If you visit St Martin's Church you will see on the walls of the church the Roll of Honour. This names the individuals who were associated with the village who went to fight in the First World War and did not come home. The men are also honoured on the War Memorial which stands on the village green. Each soldier has an individual number, and the list below will tell you something of who they were, their rank and regiment, where they fought and died and where they have been buried.
Private B. Bishop (21364), 12th Battalion, Somerset Light Infantry. Died 6 November 1917 at Beersheba War Cemetery, Egypt,
In October 1917 General Allenby's force was entrenched in front of a strong Turkish position on the Gaza/Beersheba Road with the primary objective of taking Beersheba itself. On 30th October 1917 the position was attacked by 20th Corps from the west and the following night the 4th Australian Light Horse Brigade charged over the trenches into Beersheba town. It is likely that Private Bishop died in the battle and was buried in the cemetery near by. Initially the cemetery contained 139 graves but after 11th November 1915 large numbers were added from smaller sites around Beersheba.
Private Joseph Dabinett (11879), 8th Battalion, Royal Welsh Fusiliers. Died 27 July 1915 at the age of 20 and he is listed on the Helles Memorial Panel at Gallipoli.
Private Gerald Cecil Elson (7360), 1st Battalion, Dorset Regiment. Died 9 September 1915 and mentioned on the Montereuil-aux-Lions Cemetery Memorial.
This is a very small cemetery/memorial which was created after the Armistice when graves were brought in from Aisne. Private Elson was one of the first casualties of the war and it is likely that he was killed during the retreat from Mons to where the allies made their stand on the banks of the River Marne.
Private Ewart B. Elson (4268), 13th Division, Cyclist Company, Army Cyclist Corps (ACC). Died on 4 August 1915 and is buried at the Alexandria (Chatby) Military and War Memorial Cemetery, Egypt.
There were 14 Cyclist Battalions (all territorials rather than regular army soldiers) in existence during the First World War. Initially they were deployed within the UK, by 1915 the ACC was created and soldiers were then deployed overseas. Investigations about Private Ewart Elson are continuing but it is known that the grave was sponsored by George Elson who was Ewart Elson's father.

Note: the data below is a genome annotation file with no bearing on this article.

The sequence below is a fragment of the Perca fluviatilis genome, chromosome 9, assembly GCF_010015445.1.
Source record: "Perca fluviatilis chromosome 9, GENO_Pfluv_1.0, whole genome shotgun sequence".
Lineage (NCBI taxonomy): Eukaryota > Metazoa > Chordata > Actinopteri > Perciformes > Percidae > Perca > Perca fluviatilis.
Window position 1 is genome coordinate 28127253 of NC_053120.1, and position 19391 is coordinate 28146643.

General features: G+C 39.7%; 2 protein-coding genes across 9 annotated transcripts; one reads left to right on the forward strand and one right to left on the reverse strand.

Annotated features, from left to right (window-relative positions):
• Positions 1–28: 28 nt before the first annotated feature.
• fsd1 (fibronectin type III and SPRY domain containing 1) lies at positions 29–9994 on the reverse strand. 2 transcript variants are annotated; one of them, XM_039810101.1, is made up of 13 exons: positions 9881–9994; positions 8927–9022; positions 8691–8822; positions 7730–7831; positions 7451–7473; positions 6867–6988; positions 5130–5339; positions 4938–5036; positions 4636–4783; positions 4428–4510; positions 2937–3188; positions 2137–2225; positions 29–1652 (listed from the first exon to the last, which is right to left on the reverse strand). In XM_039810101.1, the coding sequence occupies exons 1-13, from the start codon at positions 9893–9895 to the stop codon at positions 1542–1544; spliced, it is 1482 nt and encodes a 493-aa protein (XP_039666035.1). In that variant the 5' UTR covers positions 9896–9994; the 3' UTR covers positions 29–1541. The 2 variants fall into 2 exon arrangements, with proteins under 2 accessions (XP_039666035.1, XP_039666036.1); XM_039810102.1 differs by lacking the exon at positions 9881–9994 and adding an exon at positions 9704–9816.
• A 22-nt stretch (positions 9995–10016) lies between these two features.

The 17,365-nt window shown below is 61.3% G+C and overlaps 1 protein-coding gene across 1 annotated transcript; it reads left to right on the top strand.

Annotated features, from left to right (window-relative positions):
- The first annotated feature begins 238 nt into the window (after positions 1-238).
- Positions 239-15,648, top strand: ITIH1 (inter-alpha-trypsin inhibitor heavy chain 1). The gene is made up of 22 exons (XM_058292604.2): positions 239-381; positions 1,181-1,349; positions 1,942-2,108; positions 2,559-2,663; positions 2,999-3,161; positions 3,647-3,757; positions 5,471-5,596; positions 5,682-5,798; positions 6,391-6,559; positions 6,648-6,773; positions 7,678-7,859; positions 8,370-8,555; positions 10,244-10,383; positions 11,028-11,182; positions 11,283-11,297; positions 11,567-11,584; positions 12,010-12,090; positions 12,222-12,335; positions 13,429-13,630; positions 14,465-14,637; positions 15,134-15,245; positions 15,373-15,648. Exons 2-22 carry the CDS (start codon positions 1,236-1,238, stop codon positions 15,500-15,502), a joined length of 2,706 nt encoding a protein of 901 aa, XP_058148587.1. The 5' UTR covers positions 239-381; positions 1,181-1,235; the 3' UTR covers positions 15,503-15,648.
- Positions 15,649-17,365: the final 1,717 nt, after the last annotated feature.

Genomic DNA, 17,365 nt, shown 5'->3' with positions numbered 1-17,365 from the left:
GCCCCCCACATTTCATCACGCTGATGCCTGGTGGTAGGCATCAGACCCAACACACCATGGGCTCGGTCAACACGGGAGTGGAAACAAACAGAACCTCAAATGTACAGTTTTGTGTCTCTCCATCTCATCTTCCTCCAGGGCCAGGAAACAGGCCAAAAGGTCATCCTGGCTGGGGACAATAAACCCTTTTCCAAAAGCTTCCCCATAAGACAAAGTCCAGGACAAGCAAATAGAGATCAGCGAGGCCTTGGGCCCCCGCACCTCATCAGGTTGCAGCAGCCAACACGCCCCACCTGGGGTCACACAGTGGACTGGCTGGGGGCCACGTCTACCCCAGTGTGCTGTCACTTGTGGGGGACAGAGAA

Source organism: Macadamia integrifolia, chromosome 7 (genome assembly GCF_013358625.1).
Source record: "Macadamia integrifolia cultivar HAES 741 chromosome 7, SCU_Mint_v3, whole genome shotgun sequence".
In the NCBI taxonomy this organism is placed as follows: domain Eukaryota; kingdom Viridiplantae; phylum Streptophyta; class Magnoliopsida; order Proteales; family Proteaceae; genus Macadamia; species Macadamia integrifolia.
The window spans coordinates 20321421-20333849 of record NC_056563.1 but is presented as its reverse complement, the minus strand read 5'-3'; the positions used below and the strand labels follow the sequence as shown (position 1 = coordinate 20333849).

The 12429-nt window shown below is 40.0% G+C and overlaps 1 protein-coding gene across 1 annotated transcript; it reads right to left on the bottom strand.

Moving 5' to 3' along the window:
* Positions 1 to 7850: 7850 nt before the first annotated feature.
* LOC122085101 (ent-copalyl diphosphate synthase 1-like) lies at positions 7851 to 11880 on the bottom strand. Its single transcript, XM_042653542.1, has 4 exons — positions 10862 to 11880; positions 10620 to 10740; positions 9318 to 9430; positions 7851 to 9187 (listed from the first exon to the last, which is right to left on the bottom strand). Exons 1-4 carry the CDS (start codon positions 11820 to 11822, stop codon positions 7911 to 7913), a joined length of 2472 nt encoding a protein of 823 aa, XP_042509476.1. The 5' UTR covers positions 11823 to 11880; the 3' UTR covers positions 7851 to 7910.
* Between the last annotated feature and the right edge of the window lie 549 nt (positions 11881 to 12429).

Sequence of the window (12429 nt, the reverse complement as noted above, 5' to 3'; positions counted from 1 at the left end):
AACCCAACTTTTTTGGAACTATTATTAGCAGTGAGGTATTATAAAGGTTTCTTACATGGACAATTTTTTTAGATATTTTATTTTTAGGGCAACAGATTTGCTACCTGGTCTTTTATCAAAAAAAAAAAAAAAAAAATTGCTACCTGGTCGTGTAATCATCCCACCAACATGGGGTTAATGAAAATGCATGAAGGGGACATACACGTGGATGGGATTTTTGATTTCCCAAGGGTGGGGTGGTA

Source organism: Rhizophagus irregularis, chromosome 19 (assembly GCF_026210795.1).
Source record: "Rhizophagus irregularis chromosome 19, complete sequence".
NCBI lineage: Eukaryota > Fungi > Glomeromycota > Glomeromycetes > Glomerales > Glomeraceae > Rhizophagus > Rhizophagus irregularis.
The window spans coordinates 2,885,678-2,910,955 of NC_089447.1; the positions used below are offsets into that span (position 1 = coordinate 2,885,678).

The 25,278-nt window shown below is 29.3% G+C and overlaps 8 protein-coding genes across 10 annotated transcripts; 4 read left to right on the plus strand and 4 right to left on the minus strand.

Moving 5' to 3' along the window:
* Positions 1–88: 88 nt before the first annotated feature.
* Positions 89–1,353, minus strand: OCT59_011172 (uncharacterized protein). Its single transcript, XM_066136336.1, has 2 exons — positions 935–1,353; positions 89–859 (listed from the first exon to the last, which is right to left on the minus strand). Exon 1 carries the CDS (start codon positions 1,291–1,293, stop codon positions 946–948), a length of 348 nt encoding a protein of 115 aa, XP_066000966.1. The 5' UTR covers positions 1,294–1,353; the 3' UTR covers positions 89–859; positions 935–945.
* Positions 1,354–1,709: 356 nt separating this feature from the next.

Private John Osborne (3/5734) , 1st Battalion Dorset Regiment. Died 13 October 1914 and mentioned on Panel 222-23 Le Touret Memorial, Pas de Calais, France.
Given the fact that Private Osborne was a member of 1st Dorsets and died a month after Private Gerald Elson it is likely that he too was a casualty of the retreat from Mons to the Marne. However investigations are continuing.
Corporal Arthur George Saint (8582), 2nd Battalion, Somerset Light Infantry. Died aged 27 on 31 October 1918 and is mentioned on the Delhi Memorial (India Gate) in India.
Corporal Arthur Saint was the son of Mr and Mrs Henry Saint of North Perrott. The Delhi Memorial which was designed by Sir Edwin Lutyens, includes the names of those servicemen who were buried west of the River Indus where maintenance of war graves was deemed impossible. Corporal Saint is recorded as being buried in Peshawar and therefore it is likely that it is for this reason his name is on the memorial. Investigations are continuing.
Private J Saint, (8743), 2nd Battalion, The Welsh Regiment. Died 5 November 1914 and buried at the Poperinge Old Military Cemetery (10km west of Poperinge itself).
Poperinge was the nearest town to Ypres and the Old Military Cemetery was created during the first battle of Ypres, during which Poperinge initially acted as the central casualty clearing station for the battle. It is therefore likely that Private Saint died at the clearing station as a result of wounds sustained during the first battle of Ypres, though investigations are still continuing into this.
If you know more about any of these individuals please do tell us so that we can add more detail to their stories.